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6 Steps to Become a Heliotropic Leader

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Here are one dealership's tips for utilizing technology to improve customer service.

Plants grow toward the sun. In fact, flowers will actually turn their blossoms to face its direction. The sun provides the nutrients that plants need to grow.

Salt, on the other hand, inhibits growth when it is absorbed by the root. And as a result, the plant will likely die.

People are not that different from plants. They require certain things to grow and will experience setbacks under certain circumstances if those requirements aren’t met.

Similarly, in the workplace, a leader can either be the sun or the salt for his or her employees.

“We put salt on people’s roots; it’s really toxic. It stings and lasts longer than the positive,” Harry Cohen, author of Secrets of the Obvious, psychologist and independent management consultant, leadership coach and restaurant owner, says. “You have to give five ‘atta boys’ to one, ‘What were you thinking?’”

And that, Cohen says, is the foundation for heliotropic leadership, a practice that emphasizes the benefits of compassion, gratitude and forgiveness. According to Cohen, this is something that good leaders need to master.

As a consultant, he says that he’s seen many service advisors that have a great attitude, but he’s also seen many that are “pissed off and angry all of the time.”

What’s the difference? Well, the difference seeps into every aspect of the workplace.

“People will do more for great leaders,” Cohen says.

The best service managers that Cohen has seen are positive and create a culture in which people enjoy working. They always look for ways to improve not only their business, but also themselves.

Cohen says that a key trait in the best leaders that he’s seen is that they have no problem acknowledging the positive and they know how to make people feel great. That’s not to say they don’t hold people accountable—because that’s also necessary but the best leaders have mastered doing this in a way that does not make anyone feel bad about him or herself.

The key to being a heliotropic leader is to be the best version of yourself, Cohen says. Be a person that people want to work for and make the people that work for you feel good about themselves. Some people are naturally better at this, but Cohen doesn’t buy anyone’s excuse that they’re not able to do it.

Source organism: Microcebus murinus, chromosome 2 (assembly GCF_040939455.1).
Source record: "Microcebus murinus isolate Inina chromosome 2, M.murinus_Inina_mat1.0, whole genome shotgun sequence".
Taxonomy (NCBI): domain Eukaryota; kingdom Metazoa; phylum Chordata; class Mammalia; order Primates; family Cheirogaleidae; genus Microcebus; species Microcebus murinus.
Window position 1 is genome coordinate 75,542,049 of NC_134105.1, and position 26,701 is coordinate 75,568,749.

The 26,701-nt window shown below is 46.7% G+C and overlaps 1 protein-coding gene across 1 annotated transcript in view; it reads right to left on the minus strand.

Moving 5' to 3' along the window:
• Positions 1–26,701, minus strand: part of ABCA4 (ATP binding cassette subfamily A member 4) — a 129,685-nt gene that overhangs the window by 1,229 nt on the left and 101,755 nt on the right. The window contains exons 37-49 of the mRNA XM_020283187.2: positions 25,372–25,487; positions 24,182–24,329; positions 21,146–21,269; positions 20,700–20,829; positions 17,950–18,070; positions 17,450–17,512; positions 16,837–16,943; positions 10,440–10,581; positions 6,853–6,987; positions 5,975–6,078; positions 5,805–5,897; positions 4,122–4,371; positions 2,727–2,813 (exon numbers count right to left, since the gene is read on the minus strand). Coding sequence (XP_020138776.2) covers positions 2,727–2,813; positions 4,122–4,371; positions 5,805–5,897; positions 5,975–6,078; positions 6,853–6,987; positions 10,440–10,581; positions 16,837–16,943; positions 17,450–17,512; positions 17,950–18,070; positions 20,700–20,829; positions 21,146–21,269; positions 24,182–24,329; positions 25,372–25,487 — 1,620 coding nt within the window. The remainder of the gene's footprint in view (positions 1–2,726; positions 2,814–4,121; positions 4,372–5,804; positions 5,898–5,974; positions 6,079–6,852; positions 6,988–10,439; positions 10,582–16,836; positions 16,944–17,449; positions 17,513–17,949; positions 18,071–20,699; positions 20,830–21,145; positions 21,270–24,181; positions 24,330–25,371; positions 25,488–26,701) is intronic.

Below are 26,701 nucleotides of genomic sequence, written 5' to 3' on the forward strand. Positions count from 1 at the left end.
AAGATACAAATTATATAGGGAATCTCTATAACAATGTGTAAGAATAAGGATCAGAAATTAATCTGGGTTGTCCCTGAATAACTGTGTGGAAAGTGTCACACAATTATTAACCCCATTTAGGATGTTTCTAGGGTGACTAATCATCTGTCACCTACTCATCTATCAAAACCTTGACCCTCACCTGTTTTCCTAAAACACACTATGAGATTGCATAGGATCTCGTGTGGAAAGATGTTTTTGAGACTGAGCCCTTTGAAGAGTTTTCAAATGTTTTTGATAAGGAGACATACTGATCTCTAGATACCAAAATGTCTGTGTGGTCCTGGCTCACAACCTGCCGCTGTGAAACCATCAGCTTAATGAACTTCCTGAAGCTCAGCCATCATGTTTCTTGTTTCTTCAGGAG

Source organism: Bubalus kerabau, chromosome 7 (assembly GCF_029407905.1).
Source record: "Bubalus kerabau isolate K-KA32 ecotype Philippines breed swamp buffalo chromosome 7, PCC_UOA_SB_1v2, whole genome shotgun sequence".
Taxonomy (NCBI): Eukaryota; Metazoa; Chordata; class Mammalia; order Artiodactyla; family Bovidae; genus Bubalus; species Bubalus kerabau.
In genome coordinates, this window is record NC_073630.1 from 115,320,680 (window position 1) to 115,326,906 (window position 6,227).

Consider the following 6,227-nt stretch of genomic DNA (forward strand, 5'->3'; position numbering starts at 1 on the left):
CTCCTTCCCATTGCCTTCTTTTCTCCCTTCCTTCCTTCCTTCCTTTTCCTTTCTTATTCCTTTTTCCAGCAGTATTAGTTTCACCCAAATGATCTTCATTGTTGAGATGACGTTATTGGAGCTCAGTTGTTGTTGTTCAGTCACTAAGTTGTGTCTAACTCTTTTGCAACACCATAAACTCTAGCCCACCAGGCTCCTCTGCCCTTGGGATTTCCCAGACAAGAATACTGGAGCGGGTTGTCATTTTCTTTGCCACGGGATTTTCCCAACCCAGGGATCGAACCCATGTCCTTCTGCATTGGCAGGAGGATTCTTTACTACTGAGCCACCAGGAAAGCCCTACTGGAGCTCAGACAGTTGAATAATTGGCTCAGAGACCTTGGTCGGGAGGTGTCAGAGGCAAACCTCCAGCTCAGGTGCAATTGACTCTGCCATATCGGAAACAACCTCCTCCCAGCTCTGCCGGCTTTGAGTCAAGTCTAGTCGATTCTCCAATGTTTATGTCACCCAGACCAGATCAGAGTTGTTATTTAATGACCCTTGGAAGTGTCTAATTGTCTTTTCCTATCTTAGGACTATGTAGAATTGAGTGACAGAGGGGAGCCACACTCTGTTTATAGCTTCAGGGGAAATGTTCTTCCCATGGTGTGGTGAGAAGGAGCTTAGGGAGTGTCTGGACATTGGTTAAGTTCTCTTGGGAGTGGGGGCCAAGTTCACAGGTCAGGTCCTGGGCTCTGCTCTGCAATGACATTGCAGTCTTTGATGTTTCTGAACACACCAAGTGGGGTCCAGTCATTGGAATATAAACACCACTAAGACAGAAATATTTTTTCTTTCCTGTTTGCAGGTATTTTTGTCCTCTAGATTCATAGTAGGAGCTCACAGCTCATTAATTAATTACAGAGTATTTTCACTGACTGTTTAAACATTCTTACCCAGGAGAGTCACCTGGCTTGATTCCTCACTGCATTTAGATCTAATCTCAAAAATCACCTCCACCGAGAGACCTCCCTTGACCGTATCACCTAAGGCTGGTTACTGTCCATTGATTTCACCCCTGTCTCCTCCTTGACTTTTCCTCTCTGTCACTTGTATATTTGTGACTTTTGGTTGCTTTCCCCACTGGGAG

“If you’re a naturally gifted leader and you have those skills, great. Work on those more. If you don’t, you’ll have to work harder,” Cohen says.

According to Cohen, there are many quick and easy tips that will turn you into the best possible version of yourself, which will also make you the best leader possible.

 

1. Compliment, praise and recognize.

Every single day, give a shout-out to someone that has done something well. It will lift him or her up.

 

2. Every day, do something to make your business better.

Cohen says on a daily basis, take note of something that’s wasteful or inefficient and find a way to improve it. Keeping this up daily will turn it into a practice and eventually, improve the problem.

 

3. Take five minutes.

Take five minutes each day to learn something new about someone on your team, Cohen says. It takes no time at all and it shows people that you care, which is something the best leaders do.

 

4. Address what you have allowed.

Cohen says the best leaders realize that if there is a problem within their organization, it’s because they allowed it to happen.

“What have I allowed to grow that’s not good for my garden?” he says.

Take time to look around and find problems. Then, work toward fixing the behavior.

 

5. When you make a mistake, do the next right thing.

Cohen can’t stress the importance of “not salting anyone’s roots” enough, but he acknowledges that everyone is human and that it can happen from time to time. Tempers flare and sometimes things come out.

“If you want to rip someone’s head off, walk away,” Cohen says. “Do not use your power or position to make someone feel bad.”

However, if you do slip up, Cohen says that you must acknowledge it and immediately make it right. Apologize for what happened and take ownership.

 

6. Remember self-care.

If you’re not taking care of yourself, you won’t succeed in leading other people. Cohen says leaders need to practice self-care.

“Get good sleep, eat well and exercise,” Cohen says.

“Don’t give up; try what works,” Cohen says. “Every person is different. Always keep working on bringing out your best. Create a positive environment.”

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